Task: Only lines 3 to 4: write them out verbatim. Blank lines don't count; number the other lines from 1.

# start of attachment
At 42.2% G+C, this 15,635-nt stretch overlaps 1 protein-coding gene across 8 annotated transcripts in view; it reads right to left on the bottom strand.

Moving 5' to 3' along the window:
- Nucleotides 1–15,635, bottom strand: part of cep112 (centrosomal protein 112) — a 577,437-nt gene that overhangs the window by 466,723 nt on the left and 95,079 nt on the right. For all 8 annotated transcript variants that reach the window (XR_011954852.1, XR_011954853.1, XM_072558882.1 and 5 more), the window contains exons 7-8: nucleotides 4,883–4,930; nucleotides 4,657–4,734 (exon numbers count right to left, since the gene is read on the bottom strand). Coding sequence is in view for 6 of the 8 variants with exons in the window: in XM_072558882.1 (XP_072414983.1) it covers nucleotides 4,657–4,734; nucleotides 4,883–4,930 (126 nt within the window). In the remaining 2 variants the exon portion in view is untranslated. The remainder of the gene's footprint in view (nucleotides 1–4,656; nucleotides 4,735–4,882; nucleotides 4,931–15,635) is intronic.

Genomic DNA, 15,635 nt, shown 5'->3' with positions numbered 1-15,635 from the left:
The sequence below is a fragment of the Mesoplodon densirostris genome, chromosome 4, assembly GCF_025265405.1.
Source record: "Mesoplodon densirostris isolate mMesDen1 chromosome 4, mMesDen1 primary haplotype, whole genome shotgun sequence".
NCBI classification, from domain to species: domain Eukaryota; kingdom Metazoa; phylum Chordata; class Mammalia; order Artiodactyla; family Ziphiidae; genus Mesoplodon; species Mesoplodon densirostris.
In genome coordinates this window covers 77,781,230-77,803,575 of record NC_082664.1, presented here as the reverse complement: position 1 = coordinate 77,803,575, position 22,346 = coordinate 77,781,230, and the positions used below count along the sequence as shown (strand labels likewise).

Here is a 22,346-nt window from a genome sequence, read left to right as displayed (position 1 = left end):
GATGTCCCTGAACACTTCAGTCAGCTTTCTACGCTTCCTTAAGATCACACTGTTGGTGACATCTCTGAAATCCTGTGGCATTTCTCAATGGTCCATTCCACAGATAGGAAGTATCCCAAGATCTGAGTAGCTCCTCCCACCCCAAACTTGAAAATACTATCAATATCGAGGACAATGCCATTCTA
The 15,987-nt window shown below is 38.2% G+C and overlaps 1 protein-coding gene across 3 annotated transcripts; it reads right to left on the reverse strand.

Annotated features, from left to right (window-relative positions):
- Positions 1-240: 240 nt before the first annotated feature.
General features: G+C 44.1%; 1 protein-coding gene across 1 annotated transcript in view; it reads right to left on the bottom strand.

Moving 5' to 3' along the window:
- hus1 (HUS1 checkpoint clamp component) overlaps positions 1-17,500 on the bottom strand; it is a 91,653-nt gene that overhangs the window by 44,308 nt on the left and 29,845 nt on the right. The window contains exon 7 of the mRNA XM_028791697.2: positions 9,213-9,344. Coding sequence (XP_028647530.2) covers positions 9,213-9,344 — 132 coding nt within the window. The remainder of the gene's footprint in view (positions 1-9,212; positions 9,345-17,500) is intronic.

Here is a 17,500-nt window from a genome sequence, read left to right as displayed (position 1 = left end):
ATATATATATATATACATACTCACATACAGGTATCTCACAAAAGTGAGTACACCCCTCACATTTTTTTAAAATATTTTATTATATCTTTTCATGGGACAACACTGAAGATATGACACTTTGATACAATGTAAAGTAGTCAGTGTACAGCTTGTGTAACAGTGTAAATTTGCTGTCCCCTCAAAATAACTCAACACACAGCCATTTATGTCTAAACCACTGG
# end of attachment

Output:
- Nucleotides 1–15,635, bottom strand: part of cep112 (centrosomal protein 112) — a 577,437-nt gene that overhangs the window by 466,723 nt on the left and 95,079 nt on the right. For all 8 annotated transcript variants that reach the window (XR_011954852.1, XR_011954853.1, XM_072558882.1 and 5 more), the window contains exons 7-8: nucleotides 4,883–4,930; nucleotides 4,657–4,734 (exon numbers count right to left, since the gene is read on the bottom strand). Coding sequence is in view for 6 of the 8 variants with exons in the window: in XM_072558882.1 (XP_072414983.1) it covers nucleotides 4,657–4,734; nucleotides 4,883–4,930 (126 nt within the window). In the remaining 2 variants the exon portion in view is untranslated. The remainder of the gene's footprint in view (nucleotides 1–4,656; nucleotides 4,735–4,882; nucleotides 4,931–15,635) is intronic.

Genomic DNA, 15,635 nt, shown 5'->3' with positions numbered 1-15,635 from the left: